There is, perhaps, no single experience as bad as arriving late to something important. I should know, because I do it all the time. I can see how some people might think that discovering you have cancer or that your dog just got run over by a lawnmower might be worse than, say, arriving late to a hockey game or missing the first five minutes of class, but those folks are just plain crazy, as my pappy used to say.
Every time I show up to something late, I just feel stupid. And that is what makes the experience, for me, so bad. As I walk into the already-full classroom at a quarter past the hour, everyone looking at me with those accusing eyes, I can't help but wonder why I didn't manage to leave whatever I was doing before the unspecified event just a little sooner. Was the last five minutes of Yan Can Cook that riveting? Sure, I wouldn't have known how the braised lamb shanks would have turned out, but I could probably have found out on some crazy fan Web site or something, right? Or maybe they'll eventually release the show on DVD, as they have with so many other deserving television programs. Did I really think that it would only take three minutes to drive from my office in the Foothills campus to the main campus in the middle of the day? I somehow could always convince myself of this as I tried getting that extra bit of work done before leaving. I'm so stupid. Idiot!
Sigh, I guess I just can't help it. It's like my super-hero curse, like Spiderman's great power and great responsibility I have my great chronological ineptitude and lack of timing. "Lateman" doesn't even sound cool. I doubt the people at Marvel would give me much of a look. They'd have to find some way for me to save lives by not being someplace when I was supposed to be. "LateMan" saves the day when he attempts to stop a van loaded with nuns from driving off a cliff, arrives too late and as a result watches the van drive off the cliff instead of slamming into another bus full of starving orphans. Exciting stuff-I'm sure I'd be killed off by issue four.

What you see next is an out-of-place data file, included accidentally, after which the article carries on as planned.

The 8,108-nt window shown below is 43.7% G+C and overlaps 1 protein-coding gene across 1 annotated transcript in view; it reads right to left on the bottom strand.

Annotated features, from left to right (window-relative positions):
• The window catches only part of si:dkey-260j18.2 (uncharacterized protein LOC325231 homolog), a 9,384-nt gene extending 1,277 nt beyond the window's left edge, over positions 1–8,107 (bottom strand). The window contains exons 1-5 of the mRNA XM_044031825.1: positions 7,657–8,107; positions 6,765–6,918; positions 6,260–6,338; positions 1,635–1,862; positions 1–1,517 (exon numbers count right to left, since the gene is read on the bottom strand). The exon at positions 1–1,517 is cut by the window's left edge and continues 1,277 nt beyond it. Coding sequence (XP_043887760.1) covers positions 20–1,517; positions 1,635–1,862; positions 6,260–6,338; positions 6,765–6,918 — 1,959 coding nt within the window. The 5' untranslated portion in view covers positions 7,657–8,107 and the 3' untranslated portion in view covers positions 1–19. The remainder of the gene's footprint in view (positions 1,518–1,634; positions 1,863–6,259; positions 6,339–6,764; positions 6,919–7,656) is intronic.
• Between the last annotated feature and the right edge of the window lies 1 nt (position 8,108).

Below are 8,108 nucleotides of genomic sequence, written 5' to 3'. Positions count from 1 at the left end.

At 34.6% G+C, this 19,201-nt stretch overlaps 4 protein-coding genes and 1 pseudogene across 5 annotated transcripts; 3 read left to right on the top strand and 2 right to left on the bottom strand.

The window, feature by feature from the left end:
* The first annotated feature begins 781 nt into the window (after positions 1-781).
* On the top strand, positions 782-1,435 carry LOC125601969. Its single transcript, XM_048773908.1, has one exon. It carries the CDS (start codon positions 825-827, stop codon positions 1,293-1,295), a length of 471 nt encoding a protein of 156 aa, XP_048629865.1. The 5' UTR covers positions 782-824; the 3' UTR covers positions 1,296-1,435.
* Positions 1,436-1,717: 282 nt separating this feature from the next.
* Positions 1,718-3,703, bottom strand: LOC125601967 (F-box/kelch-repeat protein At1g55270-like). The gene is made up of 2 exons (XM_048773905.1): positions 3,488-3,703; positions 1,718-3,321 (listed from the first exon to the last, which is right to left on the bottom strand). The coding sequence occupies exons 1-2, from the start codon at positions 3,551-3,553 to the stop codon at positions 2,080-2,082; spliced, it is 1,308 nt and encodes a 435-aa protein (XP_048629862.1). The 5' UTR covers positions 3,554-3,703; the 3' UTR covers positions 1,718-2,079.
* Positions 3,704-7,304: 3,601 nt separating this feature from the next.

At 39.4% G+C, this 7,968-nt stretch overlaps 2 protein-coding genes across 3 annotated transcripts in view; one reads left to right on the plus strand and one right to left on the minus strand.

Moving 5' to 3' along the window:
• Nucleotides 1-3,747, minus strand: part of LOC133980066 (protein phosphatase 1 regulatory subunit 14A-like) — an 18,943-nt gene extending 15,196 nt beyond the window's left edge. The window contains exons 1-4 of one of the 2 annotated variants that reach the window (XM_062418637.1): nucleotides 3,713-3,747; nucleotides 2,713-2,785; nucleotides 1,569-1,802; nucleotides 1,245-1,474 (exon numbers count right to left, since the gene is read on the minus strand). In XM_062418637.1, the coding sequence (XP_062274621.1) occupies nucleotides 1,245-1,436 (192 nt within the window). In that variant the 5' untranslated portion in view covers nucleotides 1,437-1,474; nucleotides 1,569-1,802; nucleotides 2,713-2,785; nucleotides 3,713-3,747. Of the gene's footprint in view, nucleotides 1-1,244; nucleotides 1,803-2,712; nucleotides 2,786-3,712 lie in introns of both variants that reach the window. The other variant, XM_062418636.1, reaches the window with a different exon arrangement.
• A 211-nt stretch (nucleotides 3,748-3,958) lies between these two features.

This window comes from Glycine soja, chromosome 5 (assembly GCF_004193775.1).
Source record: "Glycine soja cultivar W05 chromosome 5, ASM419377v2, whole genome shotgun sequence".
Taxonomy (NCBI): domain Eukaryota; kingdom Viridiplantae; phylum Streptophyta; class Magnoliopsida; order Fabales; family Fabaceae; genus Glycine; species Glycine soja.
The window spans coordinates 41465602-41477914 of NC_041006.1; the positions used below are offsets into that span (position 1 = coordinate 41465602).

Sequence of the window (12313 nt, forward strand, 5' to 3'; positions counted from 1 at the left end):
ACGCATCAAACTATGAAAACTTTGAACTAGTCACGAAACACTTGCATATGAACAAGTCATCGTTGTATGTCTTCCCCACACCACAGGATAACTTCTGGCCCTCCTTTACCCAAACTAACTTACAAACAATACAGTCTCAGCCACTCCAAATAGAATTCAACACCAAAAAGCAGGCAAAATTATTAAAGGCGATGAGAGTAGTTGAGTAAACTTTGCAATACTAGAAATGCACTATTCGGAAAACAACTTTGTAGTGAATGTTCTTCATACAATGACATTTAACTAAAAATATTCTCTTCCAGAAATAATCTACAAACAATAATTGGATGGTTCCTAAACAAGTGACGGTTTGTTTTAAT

Given my tardy nature, I suppose it's fitting that this orderly collection of my random thoughts and bizarre experiences first appears in this fine publication a few weeks into the semester. I haven't really missed much, I hope. I'm sure some people have probably said or done some things that have probably offended or not offended someone else. Maybe there has been some other newsworthy item, like a war breaking out or something. Or maybe even peace…ha, ha, ha…aw, that's a good one. Excuse me? Oh? They've declared a cease-fire in the Middle East and are making the first progress toward a lasting peace in the region? Uh huh. Nice try.
Despite the late arrival, I'll do my best to try to keep you informed and entertained over the coming weeks and distract you from whatever lecture material you are supposed to be paying attention to. I bet even the nonsense I write makes more sense to most of you than sequential, non-derivitized gene splices. It helps that I just made those up, but you get the idea.
So, hopefully by this point you are looking forward to being dragged through the minutia of my life and being exposed to the genius of my opinions on such totally irrelevant topics as skiing, old cars and funny looking animals. As a warning, from time to time I might try to say something serious. In those cases, it's just best to smile at me and nod and it will all be over soon. Well, don't smile at me, unless you are one of my undoubtedly shocked colleagues in the Atmospheric Science Department. You'll probably never actually see me, but you can smile at the words, shake your head and mutter, "Man, what a loser." However, if you do happen to see me, try not to slow me down, I'm probably trying get somewhere in a hurry and I'm most definitely late.
Gavin McMeeking is a graduate atmospheric science student. His column runs every Friday in the Collegian.